Barry premiered at the Toronto International Film Festival this past weekend, putting forth a Barack Obama we’re not quite used to seeing. For one, as the title indicates, he goes by “Barry” rather than “Barack.” And while he’s still a charmer, he lacks self-assuredness. That’s because Vikram Gandhi’s film checks in on its hero (Devon Terrell) when he is newly arrived in New York and starting at Columbia, trying to figure out just where he fits in the school, the city, and the world at large. It’s not an explanation of how he became the president; instead, it’s an exploration of race and identity using one young man with a white mother from Kansas and a black Kenyan father as an entry point for those discussions.
Barry happens to be the second young Barack Obama movie that’s premiered at a festival this year. The other, Southside With You, was released in August following a debut at Sundance. That movie caught up with Obama as a summer associate confidently trying to woo Michelle Robinson, the woman who would become his wife. Both Barry and Southside have elicited a positive critical response—certainly, neither is the Jobs to the other’s Steve Jobs—and there’s another similarity. They don’t try to tackle his political legacy or aim to create scandal. In fact, they pose the sitting president as a familiar hero rather than a figurehead: In one, he’s a romantic trying to get the girl, and in the other, he’s a student coming of age.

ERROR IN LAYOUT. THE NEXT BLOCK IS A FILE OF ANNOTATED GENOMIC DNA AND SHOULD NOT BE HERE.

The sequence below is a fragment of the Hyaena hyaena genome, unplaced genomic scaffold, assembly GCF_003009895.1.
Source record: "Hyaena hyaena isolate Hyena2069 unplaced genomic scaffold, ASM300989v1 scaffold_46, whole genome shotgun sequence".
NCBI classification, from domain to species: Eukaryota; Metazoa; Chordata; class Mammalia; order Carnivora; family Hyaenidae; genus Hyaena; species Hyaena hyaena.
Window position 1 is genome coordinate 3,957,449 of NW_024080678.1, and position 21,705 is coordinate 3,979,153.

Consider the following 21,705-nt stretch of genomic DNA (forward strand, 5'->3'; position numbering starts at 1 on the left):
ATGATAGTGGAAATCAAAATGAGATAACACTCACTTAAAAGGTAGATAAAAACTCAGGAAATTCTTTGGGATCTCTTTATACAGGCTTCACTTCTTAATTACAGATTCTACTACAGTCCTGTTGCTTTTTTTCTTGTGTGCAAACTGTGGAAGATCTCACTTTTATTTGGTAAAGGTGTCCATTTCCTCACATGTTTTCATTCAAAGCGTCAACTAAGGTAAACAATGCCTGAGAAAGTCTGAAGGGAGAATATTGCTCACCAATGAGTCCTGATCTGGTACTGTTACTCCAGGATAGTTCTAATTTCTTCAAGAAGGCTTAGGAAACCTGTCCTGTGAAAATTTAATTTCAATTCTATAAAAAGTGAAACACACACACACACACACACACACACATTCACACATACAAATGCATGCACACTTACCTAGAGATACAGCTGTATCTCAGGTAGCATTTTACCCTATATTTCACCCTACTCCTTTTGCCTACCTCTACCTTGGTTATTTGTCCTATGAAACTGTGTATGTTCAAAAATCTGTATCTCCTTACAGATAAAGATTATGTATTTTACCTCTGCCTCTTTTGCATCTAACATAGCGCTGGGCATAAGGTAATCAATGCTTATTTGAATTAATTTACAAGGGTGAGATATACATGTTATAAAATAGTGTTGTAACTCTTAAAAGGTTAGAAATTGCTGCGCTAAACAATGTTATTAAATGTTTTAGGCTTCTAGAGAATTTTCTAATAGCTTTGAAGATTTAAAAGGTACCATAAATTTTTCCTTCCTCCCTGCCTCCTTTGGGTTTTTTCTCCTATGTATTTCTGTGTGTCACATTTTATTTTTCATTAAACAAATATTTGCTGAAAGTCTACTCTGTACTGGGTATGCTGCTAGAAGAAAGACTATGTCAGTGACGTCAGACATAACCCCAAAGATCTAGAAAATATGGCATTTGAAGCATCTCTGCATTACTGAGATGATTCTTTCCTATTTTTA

At TIFF, The A.V. Club asked Gandhi why he thinks filmmakers are homing in on Obama’s relatable qualities. “He’s been the underdog throughout the whole time he’s president,” Gandhi said. “So much of what’s gone on as far as the deadlock in the government and so much of what’s happened is about him being black. You don’t want to believe that because you can’t believe it because it seems so fucked up. He’s still fighting this battle while he’s the leader of the free world. It continues to bring his humanity out.”
It’s fitting that we’re finding these films being put forward right now given the wave of “Obama nostalgia,” as Gandhi puts it, echoing throughout a certain part of the nation as he prepares to leave office. “There’s a feeling of, this is a decent human, like a good person being before being a great person,” he said. “I think that is something we are all going to miss. I just never imagined that we would miss him so much because I never imagined a man named Trump would ever be possibly elected.”
Barry doesn’t yet have a release date.